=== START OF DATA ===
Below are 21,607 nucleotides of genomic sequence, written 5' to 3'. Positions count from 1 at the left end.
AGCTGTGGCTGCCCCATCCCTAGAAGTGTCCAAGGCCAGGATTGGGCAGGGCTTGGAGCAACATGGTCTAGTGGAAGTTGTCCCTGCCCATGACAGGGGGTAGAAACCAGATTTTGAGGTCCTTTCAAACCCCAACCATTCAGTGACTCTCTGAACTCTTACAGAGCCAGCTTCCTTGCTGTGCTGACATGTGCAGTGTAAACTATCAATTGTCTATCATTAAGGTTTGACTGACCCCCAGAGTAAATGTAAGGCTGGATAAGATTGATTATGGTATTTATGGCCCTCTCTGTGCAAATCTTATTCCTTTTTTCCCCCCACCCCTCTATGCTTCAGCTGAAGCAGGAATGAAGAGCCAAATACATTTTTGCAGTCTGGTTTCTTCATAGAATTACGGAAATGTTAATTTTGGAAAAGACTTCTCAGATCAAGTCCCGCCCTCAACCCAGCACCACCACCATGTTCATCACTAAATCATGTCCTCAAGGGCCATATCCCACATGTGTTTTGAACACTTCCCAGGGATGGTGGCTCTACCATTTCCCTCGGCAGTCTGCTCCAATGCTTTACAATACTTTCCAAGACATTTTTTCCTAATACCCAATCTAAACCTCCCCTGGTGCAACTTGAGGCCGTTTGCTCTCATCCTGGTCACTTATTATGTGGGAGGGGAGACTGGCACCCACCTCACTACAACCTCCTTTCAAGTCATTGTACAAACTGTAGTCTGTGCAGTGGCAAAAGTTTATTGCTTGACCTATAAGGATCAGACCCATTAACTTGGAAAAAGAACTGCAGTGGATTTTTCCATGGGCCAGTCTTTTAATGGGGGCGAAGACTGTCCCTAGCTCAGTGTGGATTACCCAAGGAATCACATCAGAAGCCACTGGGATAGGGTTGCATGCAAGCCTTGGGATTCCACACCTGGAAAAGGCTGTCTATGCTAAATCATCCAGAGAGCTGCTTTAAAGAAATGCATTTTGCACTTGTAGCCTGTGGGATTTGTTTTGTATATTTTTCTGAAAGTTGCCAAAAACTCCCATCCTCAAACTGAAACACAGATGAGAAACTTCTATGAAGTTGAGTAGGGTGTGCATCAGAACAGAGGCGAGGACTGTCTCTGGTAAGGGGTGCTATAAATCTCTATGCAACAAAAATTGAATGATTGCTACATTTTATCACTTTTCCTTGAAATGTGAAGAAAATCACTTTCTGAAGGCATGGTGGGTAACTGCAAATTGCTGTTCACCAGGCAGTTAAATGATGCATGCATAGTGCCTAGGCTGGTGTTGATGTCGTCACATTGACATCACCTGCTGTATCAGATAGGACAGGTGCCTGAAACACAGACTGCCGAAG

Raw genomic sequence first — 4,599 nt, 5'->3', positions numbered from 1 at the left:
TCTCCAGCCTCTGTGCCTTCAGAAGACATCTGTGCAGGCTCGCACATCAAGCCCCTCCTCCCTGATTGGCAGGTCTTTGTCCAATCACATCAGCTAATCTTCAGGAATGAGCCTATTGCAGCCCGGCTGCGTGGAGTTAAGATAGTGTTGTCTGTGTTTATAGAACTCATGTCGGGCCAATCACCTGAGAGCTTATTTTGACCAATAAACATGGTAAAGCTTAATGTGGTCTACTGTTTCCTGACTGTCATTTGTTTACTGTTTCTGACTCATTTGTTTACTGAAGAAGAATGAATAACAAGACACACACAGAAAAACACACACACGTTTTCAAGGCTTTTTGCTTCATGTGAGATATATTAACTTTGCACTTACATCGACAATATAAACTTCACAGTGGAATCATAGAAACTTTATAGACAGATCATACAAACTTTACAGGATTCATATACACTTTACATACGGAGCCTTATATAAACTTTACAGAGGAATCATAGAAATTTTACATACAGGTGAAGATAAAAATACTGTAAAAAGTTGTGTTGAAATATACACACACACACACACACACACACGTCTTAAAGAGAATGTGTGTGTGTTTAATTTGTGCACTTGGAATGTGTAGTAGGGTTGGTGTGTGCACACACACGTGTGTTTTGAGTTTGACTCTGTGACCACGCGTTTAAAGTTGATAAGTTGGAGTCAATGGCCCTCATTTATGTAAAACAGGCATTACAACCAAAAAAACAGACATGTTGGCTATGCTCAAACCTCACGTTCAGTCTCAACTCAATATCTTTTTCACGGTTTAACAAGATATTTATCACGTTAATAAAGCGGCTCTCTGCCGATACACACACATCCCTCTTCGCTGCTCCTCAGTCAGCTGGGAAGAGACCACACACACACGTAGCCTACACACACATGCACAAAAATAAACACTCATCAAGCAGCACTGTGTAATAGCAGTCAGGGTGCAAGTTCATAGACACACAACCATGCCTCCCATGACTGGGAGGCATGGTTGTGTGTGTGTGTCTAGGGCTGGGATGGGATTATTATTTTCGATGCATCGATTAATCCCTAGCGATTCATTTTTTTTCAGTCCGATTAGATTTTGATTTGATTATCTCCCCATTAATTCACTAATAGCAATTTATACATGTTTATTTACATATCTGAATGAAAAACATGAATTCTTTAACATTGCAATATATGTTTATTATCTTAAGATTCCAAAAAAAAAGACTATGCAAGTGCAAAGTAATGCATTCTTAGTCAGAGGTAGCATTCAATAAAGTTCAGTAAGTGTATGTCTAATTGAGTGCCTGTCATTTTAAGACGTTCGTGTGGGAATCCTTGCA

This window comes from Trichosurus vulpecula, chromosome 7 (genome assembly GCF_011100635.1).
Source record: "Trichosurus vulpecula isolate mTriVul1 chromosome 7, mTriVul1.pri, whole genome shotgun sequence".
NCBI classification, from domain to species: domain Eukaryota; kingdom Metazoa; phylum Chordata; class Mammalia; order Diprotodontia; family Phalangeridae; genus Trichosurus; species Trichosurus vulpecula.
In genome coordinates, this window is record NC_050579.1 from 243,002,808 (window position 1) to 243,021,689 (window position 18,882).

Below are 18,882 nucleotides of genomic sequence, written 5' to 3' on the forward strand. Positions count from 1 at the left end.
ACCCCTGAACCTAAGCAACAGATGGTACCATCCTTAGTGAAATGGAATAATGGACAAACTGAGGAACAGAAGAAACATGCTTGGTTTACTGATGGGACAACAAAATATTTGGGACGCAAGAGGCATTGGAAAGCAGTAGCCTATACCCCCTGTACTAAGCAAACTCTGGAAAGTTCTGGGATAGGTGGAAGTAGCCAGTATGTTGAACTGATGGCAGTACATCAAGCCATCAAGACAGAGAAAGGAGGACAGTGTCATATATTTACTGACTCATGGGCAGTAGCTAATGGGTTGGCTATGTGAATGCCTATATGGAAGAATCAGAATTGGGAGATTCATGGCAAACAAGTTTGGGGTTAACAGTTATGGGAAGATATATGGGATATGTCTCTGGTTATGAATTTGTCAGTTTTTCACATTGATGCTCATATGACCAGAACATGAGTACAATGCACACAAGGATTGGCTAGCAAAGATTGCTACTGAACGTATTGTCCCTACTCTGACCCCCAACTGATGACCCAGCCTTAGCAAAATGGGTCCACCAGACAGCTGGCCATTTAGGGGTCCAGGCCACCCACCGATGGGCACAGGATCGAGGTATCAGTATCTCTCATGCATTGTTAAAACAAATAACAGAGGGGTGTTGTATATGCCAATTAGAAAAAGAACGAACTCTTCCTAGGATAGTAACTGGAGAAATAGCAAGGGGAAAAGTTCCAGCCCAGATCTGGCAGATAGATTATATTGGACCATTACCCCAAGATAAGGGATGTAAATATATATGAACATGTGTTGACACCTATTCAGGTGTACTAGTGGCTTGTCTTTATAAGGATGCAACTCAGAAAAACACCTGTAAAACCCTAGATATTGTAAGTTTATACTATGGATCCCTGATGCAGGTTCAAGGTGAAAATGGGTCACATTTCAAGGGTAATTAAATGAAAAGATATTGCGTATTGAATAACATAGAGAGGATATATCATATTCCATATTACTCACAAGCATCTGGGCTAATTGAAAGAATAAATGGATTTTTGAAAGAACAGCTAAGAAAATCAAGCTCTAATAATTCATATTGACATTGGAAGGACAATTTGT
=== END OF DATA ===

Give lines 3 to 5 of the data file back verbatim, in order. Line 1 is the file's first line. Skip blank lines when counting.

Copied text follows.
Raw genomic sequence first — 4,599 nt, 5'->3', positions numbered from 1 at the left:
TCTCCAGCCTCTGTGCCTTCAGAAGACATCTGTGCAGGCTCGCACATCAAGCCCCTCCTCCCTGATTGGCAGGTCTTTGTCCAATCACATCAGCTAATCTTCAGGAATGAGCCTATTGCAGCCCGGCTGCGTGGAGTTAAGATAGTGTTGTCTGTGTTTATAGAACTCATGTCGGGCCAATCACCTGAGAGCTTATTTTGACCAATAAACATGGTAAAGCTTAATGTGGTCTACTGTTTCCTGACTGTCATTTGTTTACTGTTTCTGACTCATTTGTTTACTGAAGAAGAATGAATAACAAGACACACACAGAAAAACACACACACGTTTTCAAGGCTTTTTGCTTCATGTGAGATATATTAACTTTGCACTTACATCGACAATATAAACTTCACAGTGGAATCATAGAAACTTTATAGACAGATCATACAAACTTTACAGGATTCATATACACTTTACATACGGAGCCTTATATAAACTTTACAGAGGAATCATAGAAATTTTACATACAGGTGAAGATAAAAATACTGTAAAAAGTTGTGTTGAAATATACACACACACACACACACACACACGTCTTAAAGAGAATGTGTGTGTGTTTAATTTGTGCACTTGGAATGTGTAGTAGGGTTGGTGTGTGCACACACACGTGTGTTTTGAGTTTGACTCTGTGACCACGCGTTTAAAGTTGATAAGTTGGAGTCAATGGCCCTCATTTATGTAAAACAGGCATTACAACCAAAAAAACAGACATGTTGGCTATGCTCAAACCTCACGTTCAGTCTCAACTCAATATCTTTTTCACGGTTTAACAAGATATTTATCACGTTAATAAAGCGGCTCTCTGCCGATACACACACATCCCTCTTCGCTGCTCCTCAGTCAGCTGGGAAGAGACCACACACACACGTAGCCTACACACACATGCACAAAAATAAACACTCATCAAGCAGCACTGTGTAATAGCAGTCAGGGTGCAAGTTCATAGACACACAACCATGCCTCCCATGACTGGGAGGCATGGTTGTGTGTGTGTGTCTAGGGCTGGGATGGGATTATTATTTTCGATGCATCGATTAATCCCTAGCGATTCATTTTTTTTCAGTCCGATTAGATTTTGATTTGATTATCTCCCCATTAATTCACTAATAGCAATTTATACATGTTTATTTACATATCTGAATGAAAAACATGAATTCTTTAACATTGCAATATATGTTTATTATCTTAAGATTCCAAAAAAAAAGACTATGCAAGTGCAAAGTAATGCATTCTTAGTCAGAGGTAGCATTCAATAAAGTTCAGTAAGTGTATGTCTAATTGAGTGCCTGTCATTTTAAGACGTTCGTGTGGGAATCCTTGCA

This window comes from Trichosurus vulpecula, chromosome 7 (genome assembly GCF_011100635.1).